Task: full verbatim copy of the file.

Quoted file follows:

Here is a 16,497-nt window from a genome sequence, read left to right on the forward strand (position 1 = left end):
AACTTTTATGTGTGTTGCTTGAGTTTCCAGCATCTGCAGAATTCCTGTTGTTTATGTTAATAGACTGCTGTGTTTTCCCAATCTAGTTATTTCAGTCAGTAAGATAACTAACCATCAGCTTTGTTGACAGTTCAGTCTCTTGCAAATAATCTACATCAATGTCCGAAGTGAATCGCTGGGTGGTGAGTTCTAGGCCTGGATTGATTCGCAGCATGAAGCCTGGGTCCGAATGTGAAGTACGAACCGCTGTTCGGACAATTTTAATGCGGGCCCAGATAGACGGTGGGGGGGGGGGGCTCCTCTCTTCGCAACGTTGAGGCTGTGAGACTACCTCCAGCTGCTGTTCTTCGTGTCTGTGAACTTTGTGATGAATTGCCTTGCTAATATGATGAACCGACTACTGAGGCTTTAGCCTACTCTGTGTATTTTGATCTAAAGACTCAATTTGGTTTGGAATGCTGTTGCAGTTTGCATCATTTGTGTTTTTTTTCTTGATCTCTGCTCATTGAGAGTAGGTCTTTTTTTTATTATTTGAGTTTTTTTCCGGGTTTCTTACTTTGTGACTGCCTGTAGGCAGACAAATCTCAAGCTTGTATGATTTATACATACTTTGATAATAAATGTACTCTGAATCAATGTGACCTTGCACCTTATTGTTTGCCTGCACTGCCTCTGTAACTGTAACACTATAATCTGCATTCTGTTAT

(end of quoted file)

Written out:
Here is a 16,497-nt window from a genome sequence, read left to right on the forward strand (position 1 = left end):
AACTTTTATGTGTGTTGCTTGAGTTTCCAGCATCTGCAGAATTCCTGTTGTTTATGTTAATAGACTGCTGTGTTTTCCCAATCTAGTTATTTCAGTCAGTAAGATAACTAACCATCAGCTTTGTTGACAGTTCAGTCTCTTGCAAATAATCTACATCAATGTCCGAAGTGAATCGCTGGGTGGTGAGTTCTAGGCCTGGATTGATTCGCAGCATGAAGCCTGGGTCCGAATGTGAAGTACGAACCGCTGTTCGGACAATTTTAATGCGGGCCCAGATAGACGGTGGGGGGGGGGGGCTCCTCTCTTCGCAACGTTGAGGCTGTGAGACTACCTCCAGCTGCTGTTCTTCGTGTCTGTGAACTTTGTGATGAATTGCCTTGCTAATATGATGAACCGACTACTGAGGCTTTAGCCTACTCTGTGTATTTTGATCTAAAGACTCAATTTGGTTTGGAATGCTGTTGCAGTTTGCATCATTTGTGTTTTTTTTCTTGATCTCTGCTCATTGAGAGTAGGTCTTTTTTTTATTATTTGAGTTTTTTTCCGGGTTTCTTACTTTGTGACTGCCTGTAGGCAGACAAATCTCAAGCTTGTATGATTTATACATACTTTGATAATAAATGTACTCTGAATCAATGTGACCTTGCACCTTATTGTTTGCCTGCACTGCCTCTGTAACTGTAACACTATAATCTGCATTCTGTTAT